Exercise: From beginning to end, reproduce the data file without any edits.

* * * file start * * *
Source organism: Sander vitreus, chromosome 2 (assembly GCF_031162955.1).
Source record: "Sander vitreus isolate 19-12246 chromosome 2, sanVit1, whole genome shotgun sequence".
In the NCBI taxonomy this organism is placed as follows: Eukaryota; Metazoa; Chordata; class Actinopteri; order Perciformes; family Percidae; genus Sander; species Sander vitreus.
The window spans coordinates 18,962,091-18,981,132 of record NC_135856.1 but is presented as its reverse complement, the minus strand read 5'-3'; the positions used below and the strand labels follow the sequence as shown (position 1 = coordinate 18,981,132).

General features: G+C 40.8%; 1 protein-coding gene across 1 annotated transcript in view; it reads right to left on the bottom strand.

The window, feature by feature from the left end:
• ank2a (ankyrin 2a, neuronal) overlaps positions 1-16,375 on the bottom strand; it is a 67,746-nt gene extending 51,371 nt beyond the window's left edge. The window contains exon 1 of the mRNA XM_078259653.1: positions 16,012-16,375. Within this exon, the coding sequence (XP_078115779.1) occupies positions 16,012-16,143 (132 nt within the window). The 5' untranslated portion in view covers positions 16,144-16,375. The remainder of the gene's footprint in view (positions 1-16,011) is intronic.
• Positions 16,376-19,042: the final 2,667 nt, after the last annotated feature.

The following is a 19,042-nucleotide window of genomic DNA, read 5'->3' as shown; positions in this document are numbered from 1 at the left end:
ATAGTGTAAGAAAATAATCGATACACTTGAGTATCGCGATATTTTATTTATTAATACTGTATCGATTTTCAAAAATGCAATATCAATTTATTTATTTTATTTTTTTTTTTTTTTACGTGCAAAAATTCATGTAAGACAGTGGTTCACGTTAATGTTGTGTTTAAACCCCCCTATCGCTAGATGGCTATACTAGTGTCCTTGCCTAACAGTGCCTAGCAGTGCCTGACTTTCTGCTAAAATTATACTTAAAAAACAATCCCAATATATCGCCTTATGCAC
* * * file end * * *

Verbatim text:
Source organism: Sander vitreus, chromosome 2 (assembly GCF_031162955.1).
Source record: "Sander vitreus isolate 19-12246 chromosome 2, sanVit1, whole genome shotgun sequence".
In the NCBI taxonomy this organism is placed as follows: Eukaryota; Metazoa; Chordata; class Actinopteri; order Perciformes; family Percidae; genus Sander; species Sander vitreus.
The window spans coordinates 18,962,091-18,981,132 of record NC_135856.1 but is presented as its reverse complement, the minus strand read 5'-3'; the positions used below and the strand labels follow the sequence as shown (position 1 = coordinate 18,981,132).

General features: G+C 40.8%; 1 protein-coding gene across 1 annotated transcript in view; it reads right to left on the bottom strand.

The window, feature by feature from the left end:
• ank2a (ankyrin 2a, neuronal) overlaps positions 1-16,375 on the bottom strand; it is a 67,746-nt gene extending 51,371 nt beyond the window's left edge. The window contains exon 1 of the mRNA XM_078259653.1: positions 16,012-16,375. Within this exon, the coding sequence (XP_078115779.1) occupies positions 16,012-16,143 (132 nt within the window). The 5' untranslated portion in view covers positions 16,144-16,375. The remainder of the gene's footprint in view (positions 1-16,011) is intronic.
• Positions 16,376-19,042: the final 2,667 nt, after the last annotated feature.

The following is a 19,042-nucleotide window of genomic DNA, read 5'->3' as shown; positions in this document are numbered from 1 at the left end:
ATAGTGTAAGAAAATAATCGATACACTTGAGTATCGCGATATTTTATTTATTAATACTGTATCGATTTTCAAAAATGCAATATCAATTTATTTATTTTATTTTTTTTTTTTTTTACGTGCAAAAATTCATGTAAGACAGTGGTTCACGTTAATGTTGTGTTTAAACCCCCCTATCGCTAGATGGCTATACTAGTGTCCTTGCCTAACAGTGCCTAGCAGTGCCTGACTTTCTGCTAAAATTATACTTAAAAAACAATCCCAATATATCGCCTTATGCAC